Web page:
Politicians who did not have direct access to voters had to depend on their contacts to liaise with voters. However, their liaison personnel may not have direct access to voters and hence, obtained the assistance from secret societies. The advocates might or might not be keenly aware that secret societies were involved in canvassing for votes on his behalf as he had depended on the intermediaries for assistance. Sometimes, the

relationship might not be in a vertical or horizontal fashion but overlap as shown below: Figure 4 advocates facilitators ss 2 voters ss 1 voters

The third type of network (Type C) is summarised in Figure 5 below: Figure 5 secret societies police hawkers shopkeepers (advocates) (executives)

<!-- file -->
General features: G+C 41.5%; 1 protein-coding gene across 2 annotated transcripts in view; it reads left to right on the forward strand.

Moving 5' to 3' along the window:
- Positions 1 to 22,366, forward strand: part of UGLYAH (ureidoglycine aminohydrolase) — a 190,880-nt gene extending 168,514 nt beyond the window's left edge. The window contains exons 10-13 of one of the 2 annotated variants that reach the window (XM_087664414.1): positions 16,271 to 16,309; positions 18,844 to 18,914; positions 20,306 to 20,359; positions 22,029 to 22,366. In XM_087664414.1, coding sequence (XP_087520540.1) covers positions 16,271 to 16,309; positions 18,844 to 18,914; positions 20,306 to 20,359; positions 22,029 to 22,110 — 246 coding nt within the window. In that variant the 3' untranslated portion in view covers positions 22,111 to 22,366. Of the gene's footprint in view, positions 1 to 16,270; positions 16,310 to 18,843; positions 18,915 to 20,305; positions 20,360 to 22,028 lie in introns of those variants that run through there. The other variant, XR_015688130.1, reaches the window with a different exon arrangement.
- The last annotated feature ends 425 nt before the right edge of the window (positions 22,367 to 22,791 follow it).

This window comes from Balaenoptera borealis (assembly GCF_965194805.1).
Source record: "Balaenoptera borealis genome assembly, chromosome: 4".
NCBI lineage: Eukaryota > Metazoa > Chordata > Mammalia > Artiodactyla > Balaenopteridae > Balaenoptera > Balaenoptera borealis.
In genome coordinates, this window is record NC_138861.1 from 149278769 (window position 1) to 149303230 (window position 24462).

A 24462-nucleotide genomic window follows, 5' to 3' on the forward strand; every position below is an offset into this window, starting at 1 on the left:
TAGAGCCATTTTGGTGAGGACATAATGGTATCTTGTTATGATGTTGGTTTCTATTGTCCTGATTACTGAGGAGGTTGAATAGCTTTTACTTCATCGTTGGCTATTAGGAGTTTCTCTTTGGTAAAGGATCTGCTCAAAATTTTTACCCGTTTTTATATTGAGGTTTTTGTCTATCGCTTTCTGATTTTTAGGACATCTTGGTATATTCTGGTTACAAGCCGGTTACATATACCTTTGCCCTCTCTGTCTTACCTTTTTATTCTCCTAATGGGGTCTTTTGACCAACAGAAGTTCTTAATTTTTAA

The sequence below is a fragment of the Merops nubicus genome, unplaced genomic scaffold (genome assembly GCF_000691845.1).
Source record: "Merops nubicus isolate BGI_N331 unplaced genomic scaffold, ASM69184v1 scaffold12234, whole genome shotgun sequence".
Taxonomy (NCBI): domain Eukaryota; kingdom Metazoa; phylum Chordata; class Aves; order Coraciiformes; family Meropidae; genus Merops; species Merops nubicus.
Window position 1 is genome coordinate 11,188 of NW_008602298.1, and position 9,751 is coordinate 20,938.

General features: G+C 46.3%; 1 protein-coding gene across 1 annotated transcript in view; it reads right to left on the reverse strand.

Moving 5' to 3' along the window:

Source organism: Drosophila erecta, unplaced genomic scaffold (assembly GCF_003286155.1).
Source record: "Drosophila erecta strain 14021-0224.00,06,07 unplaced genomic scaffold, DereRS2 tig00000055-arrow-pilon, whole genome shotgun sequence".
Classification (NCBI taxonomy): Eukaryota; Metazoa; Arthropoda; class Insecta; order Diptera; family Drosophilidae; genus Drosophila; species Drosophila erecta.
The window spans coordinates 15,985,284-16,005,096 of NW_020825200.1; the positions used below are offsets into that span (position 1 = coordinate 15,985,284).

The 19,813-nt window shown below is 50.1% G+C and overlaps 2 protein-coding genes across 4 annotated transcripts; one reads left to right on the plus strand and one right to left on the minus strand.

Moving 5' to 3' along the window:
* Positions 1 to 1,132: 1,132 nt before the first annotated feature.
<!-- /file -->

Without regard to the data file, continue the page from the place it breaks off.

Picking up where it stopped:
It could be argued that the above figure was one of cooperation and compliance from the executives. The police, unlike the hawkers and shopkeepers, were under no compulsion to work with the secret societies as they were willing to provide information of raids at secret

117 society hideouts and economic activities for a fee. Hawkers and shopkeepers, out of fear of reprisals, consented to offer protection money to secret societies. In this instance, there was an element of coercion.